These lectures are about the use made by writers in the ‘long nineteenth century’ of songs that were sung on the streets of cities. They included ballads, folk songs, and popular songs from opera to music-hall, but also the cries of street vendors and, by metaphorical license, the ‘song’ of a tramway or a knife-grinder’s wheel. Such songs formed part of the urban ‘soundscape’, and offered many writers a rich expressive and symbolic resource; writers also responded to the challenge of a rival art, one that could claim to ‘voice’ the city more potently than writing. In this sense the presence of street songs in novels and poems belongs to a larger cultural history, that of the perpetually difficult, unstable, unbreakable marriage of voice and text.
With the exception of the first lecture, which will contain some contextual and theoretical material, the lectures will focus on the close reading of selected literary works.
Lecture 1 – The Enrag’d Musician, and other Street Scenes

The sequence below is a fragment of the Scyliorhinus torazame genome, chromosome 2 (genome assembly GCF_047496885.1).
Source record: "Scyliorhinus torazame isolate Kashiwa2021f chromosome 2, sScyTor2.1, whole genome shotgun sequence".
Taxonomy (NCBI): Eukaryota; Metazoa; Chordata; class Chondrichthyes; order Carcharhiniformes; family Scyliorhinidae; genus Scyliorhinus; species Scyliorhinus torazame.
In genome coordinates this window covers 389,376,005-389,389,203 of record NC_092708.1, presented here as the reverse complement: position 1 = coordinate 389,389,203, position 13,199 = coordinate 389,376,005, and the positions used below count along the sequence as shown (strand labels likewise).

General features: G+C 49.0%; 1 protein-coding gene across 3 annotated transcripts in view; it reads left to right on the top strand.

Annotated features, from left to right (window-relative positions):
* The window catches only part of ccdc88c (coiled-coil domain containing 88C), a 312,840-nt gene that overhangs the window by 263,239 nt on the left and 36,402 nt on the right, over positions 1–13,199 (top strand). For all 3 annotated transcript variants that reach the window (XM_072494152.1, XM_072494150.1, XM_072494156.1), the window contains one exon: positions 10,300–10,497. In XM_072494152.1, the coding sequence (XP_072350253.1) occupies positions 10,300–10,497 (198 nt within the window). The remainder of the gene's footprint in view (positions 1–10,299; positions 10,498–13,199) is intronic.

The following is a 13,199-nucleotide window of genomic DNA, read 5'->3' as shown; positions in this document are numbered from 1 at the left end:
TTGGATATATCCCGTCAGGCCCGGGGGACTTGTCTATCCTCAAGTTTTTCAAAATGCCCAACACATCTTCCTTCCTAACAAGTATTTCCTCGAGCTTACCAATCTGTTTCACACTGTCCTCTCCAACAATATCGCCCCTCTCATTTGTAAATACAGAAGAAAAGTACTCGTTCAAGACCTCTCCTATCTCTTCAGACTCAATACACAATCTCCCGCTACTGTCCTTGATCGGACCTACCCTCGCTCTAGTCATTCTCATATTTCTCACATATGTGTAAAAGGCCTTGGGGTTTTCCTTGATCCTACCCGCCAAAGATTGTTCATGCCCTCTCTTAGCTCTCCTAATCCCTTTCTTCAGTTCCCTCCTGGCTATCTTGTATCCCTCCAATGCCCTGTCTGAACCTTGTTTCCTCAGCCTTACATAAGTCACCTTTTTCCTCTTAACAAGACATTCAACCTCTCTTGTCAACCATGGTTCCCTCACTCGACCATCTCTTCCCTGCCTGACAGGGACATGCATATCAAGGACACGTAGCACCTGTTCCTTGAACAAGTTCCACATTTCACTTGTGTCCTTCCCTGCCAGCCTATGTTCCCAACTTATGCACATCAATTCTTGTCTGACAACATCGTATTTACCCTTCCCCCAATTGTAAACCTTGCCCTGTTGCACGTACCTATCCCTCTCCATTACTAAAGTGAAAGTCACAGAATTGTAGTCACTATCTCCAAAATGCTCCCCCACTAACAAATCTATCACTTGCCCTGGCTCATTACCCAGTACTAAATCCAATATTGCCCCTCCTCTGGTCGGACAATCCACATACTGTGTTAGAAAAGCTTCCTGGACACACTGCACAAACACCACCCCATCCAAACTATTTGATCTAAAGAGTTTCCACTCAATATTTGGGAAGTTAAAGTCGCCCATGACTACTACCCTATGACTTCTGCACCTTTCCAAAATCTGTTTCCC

The first lecture is introductory and contextual. What is a street song? What place does it occupy in the history, and literary history, of the urban ‘soundscape’? What kinds of appropriation have writers made of this rich material? The account will be illustrated by examples from both literature and graphic art, beginning with Hogarth’s famous print ‘The Enrag’d Musician’ and taking in passages from works poets and novelists including William Wordsworth, James Clarence Mangan, Elizabeth Barrett Browning, Charles Dickens, George Gissing and Virginia Woolf. The lecture will conclude with a discussion of Robert Browning’s ‘Fra Lippo Lippi’, in which a form of Tuscan popular song, the stornello, journeys from the country to the city and falls into the unscrupulous hands of the painter who ‘speaks’ the poem—and of the poet who wrote it.
Other lectures in the series
10 November Proust's enchantment: the cris de Paris
15 November Gods and Beggars
17 November The Poet and the Knife-grinder